Vincent’s Starry Night

Vincent’s Starry Night: Sip some wine whilst you paint and have enjoyable fun recreating your own version of Vincent’s Starry Night or simply copying his masterpiece.

Sip some wine whilst you paint and have enjoyable fun recreating your own version of Vincent’s Starry Night or simply copying his masterpiece.

We’ll start with a quick chat about the background to the work – how he created it, what paints he used and what brushes.

Sip some wine whilst you paint and have enjoyable fun recreating your own version of Vincent’s Starry Night or simply copying his masterpiece.

Then off we go. The choice is yours: freestyle, using a template, a grid or simply paint in the line drawings with your own colour choices. Easy to follow instructions and guidance, suitable for all skill levels.

Sip some wine whilst you paint and have enjoyable fun recreating your own version of Vincent’s Starry Night or simply copying his masterpiece.

Whatever method you choose, by the end of the evening you’ll have your own masterpiece to take home.

Sip some wine whilst you paint and have enjoyable fun recreating your own version of Vincent’s Starry Night or simply copying his masterpiece.

All materials are supplied. You might want to bring your own protective gear e.g. an old apron or shirt.

Whether you are an artist, a beginner, an improver or just like to enjoy painting for pleasure, this is for you.

Vincent’s Starry Night

Brockenhurst Village Hall: Tuesday June 4 2024

18.30 – 21.00

The ARC Winchester: Friday June 7 2024

18.30 – 21.00

(https://www.arcwinchester.org.uk/event/arc-after-dark-starry-night-paint-and-sip-cafe-vino-da-vinci)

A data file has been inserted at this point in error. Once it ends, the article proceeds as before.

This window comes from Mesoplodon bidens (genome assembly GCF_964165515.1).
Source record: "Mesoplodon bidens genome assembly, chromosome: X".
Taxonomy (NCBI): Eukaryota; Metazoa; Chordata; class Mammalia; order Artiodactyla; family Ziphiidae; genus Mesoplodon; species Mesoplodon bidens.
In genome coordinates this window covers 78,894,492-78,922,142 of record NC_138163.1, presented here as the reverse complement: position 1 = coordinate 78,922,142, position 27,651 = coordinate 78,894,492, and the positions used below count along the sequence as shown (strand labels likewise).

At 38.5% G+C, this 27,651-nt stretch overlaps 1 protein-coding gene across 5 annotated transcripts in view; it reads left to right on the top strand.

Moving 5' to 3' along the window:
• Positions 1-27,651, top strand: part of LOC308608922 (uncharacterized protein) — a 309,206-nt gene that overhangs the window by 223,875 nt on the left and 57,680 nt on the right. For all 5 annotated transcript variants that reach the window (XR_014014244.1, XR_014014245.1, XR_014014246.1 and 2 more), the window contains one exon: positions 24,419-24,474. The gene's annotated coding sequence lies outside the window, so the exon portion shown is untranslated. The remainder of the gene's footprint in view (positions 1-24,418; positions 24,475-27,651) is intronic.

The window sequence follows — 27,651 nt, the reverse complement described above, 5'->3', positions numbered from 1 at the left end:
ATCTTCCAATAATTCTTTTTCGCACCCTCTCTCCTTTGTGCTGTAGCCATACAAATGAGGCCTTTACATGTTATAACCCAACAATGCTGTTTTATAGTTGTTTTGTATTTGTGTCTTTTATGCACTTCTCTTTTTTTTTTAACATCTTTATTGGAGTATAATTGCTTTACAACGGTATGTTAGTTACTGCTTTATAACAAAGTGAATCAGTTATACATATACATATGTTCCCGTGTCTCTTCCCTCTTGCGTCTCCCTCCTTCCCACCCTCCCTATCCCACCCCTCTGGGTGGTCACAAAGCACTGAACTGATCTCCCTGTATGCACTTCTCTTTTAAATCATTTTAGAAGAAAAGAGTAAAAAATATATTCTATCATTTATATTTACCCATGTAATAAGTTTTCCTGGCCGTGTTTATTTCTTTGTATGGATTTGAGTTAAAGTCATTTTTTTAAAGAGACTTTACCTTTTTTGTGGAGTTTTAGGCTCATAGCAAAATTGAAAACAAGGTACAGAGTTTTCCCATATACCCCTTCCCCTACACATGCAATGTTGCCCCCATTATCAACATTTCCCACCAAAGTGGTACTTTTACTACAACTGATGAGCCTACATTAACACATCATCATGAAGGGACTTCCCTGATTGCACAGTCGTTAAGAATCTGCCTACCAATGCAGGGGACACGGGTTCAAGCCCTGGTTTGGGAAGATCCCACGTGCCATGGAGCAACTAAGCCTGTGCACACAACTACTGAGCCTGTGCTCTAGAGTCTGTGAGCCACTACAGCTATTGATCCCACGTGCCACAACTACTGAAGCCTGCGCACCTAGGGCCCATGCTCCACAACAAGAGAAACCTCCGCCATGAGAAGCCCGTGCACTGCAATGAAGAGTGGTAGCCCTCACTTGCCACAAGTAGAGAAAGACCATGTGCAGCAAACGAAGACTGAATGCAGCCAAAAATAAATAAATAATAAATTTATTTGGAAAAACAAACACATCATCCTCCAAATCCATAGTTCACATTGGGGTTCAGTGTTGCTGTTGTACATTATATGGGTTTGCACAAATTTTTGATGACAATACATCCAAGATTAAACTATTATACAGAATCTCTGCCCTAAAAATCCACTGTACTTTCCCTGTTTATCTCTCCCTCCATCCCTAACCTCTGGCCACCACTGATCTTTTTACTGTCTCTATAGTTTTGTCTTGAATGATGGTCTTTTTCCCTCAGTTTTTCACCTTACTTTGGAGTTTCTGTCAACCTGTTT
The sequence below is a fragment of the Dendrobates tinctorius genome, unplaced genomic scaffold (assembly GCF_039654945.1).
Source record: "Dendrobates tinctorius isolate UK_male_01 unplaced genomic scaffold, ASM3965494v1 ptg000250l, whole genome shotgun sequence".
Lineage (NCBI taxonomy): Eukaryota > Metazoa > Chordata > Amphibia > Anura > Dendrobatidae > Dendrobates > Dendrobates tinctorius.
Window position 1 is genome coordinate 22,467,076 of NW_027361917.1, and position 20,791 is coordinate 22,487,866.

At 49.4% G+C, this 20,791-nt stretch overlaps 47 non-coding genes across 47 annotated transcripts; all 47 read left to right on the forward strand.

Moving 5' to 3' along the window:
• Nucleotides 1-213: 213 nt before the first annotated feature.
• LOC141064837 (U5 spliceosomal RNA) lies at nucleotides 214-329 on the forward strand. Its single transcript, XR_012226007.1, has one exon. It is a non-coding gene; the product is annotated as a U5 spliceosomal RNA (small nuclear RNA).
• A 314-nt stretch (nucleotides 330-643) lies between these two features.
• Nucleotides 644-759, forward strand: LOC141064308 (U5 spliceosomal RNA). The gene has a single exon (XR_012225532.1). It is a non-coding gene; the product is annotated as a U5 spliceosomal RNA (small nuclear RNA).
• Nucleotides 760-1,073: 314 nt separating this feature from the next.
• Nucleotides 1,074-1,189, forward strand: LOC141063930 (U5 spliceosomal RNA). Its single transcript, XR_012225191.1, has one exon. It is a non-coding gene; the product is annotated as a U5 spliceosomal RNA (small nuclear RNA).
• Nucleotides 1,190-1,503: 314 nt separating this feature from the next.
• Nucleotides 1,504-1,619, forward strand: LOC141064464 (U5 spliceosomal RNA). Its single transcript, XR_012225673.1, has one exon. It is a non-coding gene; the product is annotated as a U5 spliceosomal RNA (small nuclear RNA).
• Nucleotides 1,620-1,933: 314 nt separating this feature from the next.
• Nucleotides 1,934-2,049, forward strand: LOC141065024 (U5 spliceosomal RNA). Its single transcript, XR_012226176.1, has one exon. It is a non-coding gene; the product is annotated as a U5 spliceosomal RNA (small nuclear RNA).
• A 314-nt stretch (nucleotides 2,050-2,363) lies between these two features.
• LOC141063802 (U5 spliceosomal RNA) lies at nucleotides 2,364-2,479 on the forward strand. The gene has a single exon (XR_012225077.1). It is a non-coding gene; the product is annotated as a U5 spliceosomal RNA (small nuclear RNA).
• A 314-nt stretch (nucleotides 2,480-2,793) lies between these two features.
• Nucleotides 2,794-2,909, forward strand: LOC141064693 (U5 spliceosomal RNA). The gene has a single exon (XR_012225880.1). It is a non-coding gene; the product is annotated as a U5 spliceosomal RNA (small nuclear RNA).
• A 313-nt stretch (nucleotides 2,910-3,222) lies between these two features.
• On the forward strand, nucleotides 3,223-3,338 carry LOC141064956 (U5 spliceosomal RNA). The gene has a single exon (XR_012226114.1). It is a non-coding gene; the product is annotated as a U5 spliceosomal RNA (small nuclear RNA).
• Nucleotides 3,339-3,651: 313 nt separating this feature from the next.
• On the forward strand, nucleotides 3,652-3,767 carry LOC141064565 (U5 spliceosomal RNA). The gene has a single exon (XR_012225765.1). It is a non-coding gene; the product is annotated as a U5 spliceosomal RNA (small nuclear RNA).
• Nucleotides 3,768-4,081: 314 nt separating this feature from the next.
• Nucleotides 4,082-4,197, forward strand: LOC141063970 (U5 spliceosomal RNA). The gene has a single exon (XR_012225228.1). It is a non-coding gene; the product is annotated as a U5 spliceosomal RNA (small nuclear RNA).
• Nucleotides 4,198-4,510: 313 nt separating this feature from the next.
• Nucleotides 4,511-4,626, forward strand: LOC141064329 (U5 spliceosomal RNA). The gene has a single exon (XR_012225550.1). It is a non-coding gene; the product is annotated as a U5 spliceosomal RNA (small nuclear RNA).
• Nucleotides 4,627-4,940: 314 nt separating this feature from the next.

art-tales.org/vincent-how-did-he-do-it

Vincent – How did he do it?

First of all, he tinted his canvas thus avoiding the stark white canvas. He usually used fellow ochres or blues.

He used a limited palette with minimal colours.

He resisted the urge to blend his colours on his pallet.

He laid his paint on very thickly in most places, and with quick applications.

Vincent used short flat strokes with a filbert brush and many of his strokes are angular.

Where he wanted such effect, he mixed the paint on his canvas.

Notice that many of his strokes lead the eye and appear to ‘move’.

Texture was achieved using crosshatching. Short, quick, vertical, and horizontal lines with different colours. This again helped to create the illusion of movement.

Vincent employed the technique of outlining many of his subjects in darker colours.

Fat over thin: layering using a thin layer first then adding lots of colours in succession.

The Post Impressionism movement (which Vincent has been labelled as belonging to) led to the art movement called Fauvism – striking colours and not necessarily realistic e.g., red grasses and yellow trees etc.

And that’s basically how Vincent van Gogh achieved the wonderful works that we today admire and identify with so much.